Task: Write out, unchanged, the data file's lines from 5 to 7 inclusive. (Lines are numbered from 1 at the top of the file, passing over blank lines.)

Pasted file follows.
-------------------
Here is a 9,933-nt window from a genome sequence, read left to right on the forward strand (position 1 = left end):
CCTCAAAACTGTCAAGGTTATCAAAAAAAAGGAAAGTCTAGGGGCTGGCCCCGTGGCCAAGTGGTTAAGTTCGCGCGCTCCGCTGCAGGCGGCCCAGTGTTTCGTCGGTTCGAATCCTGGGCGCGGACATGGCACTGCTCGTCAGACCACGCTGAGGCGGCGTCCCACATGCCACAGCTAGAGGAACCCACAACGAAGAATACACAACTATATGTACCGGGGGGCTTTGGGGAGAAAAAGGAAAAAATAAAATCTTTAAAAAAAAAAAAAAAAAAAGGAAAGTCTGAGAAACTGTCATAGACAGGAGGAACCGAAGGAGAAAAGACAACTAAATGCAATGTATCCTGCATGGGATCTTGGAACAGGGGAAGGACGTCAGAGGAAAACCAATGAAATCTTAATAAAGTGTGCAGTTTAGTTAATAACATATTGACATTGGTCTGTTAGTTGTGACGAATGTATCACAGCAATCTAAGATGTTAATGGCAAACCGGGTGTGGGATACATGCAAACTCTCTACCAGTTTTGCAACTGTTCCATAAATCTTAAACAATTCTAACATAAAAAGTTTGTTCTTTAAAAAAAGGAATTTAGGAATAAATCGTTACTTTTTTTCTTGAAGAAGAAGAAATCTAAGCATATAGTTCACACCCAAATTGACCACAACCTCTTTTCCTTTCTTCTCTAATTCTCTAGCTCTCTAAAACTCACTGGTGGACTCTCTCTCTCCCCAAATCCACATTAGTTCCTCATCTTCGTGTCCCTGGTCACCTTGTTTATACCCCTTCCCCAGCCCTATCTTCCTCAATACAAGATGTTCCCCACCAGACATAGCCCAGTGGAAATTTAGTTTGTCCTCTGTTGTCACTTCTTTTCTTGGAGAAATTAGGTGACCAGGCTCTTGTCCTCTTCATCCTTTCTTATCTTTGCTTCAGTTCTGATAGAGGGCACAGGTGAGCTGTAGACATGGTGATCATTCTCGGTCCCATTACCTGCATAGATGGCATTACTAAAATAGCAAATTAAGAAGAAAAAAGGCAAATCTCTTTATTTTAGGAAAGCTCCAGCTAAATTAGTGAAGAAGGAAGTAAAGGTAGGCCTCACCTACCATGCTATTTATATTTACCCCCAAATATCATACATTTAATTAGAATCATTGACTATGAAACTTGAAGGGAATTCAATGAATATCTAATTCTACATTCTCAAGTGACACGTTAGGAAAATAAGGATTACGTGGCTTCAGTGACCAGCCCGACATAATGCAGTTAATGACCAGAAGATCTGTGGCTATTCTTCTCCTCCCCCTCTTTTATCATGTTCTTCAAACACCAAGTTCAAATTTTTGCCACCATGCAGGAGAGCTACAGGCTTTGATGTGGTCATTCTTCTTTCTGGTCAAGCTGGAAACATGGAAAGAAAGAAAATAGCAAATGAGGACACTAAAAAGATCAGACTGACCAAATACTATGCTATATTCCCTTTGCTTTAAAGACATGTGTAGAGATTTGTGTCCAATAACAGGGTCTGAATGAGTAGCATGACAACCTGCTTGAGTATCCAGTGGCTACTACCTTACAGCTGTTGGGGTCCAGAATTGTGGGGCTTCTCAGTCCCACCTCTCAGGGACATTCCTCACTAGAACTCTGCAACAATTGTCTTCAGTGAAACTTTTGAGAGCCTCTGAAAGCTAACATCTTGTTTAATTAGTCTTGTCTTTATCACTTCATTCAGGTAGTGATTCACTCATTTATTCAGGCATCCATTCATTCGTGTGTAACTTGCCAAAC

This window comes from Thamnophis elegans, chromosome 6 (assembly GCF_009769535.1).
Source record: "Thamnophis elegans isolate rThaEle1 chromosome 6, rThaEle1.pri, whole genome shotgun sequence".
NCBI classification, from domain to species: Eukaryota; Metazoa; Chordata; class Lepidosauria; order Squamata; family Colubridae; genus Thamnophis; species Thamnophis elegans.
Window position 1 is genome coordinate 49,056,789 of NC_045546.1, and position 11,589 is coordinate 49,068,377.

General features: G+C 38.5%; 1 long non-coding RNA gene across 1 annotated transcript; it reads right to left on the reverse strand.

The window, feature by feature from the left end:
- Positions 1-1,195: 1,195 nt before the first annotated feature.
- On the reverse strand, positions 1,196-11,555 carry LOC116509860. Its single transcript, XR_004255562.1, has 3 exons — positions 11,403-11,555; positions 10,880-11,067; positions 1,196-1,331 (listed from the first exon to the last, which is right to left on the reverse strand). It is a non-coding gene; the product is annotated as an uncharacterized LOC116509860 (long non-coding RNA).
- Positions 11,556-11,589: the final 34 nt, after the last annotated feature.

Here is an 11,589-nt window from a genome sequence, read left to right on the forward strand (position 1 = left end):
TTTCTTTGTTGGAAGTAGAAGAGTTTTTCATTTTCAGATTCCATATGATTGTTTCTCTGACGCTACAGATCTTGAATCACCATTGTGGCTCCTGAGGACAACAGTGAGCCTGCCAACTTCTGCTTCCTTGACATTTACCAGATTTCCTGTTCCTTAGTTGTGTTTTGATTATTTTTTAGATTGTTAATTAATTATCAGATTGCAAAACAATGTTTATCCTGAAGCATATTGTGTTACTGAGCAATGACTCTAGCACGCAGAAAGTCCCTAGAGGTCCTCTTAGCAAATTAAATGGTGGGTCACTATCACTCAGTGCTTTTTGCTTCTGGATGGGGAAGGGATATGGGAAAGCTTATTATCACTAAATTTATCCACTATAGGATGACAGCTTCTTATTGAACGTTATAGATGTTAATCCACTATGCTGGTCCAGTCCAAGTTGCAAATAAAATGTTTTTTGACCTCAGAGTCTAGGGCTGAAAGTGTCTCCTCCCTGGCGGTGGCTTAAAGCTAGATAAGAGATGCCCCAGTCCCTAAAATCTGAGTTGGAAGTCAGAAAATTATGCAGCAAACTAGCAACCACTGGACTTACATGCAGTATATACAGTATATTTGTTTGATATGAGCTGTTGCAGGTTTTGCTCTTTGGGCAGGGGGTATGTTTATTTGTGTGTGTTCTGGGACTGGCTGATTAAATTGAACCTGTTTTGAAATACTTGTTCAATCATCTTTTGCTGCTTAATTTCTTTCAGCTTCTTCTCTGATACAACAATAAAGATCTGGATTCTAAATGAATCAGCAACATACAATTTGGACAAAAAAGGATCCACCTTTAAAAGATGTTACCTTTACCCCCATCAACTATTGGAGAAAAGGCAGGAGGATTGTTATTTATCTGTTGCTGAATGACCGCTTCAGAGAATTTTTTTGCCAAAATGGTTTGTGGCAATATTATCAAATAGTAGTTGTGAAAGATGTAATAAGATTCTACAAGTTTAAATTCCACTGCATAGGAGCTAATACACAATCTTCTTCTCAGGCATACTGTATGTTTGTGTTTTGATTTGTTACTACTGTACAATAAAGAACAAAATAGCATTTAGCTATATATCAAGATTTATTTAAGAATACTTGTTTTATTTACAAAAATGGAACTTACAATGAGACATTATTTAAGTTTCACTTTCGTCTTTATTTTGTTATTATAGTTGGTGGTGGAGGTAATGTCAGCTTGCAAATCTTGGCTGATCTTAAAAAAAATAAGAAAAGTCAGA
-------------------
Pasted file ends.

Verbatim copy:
NCBI classification, from domain to species: Eukaryota; Metazoa; Chordata; class Lepidosauria; order Squamata; family Colubridae; genus Thamnophis; species Thamnophis elegans.
Window position 1 is genome coordinate 49,056,789 of NC_045546.1, and position 11,589 is coordinate 49,068,377.

General features: G+C 38.5%; 1 long non-coding RNA gene across 1 annotated transcript; it reads right to left on the reverse strand.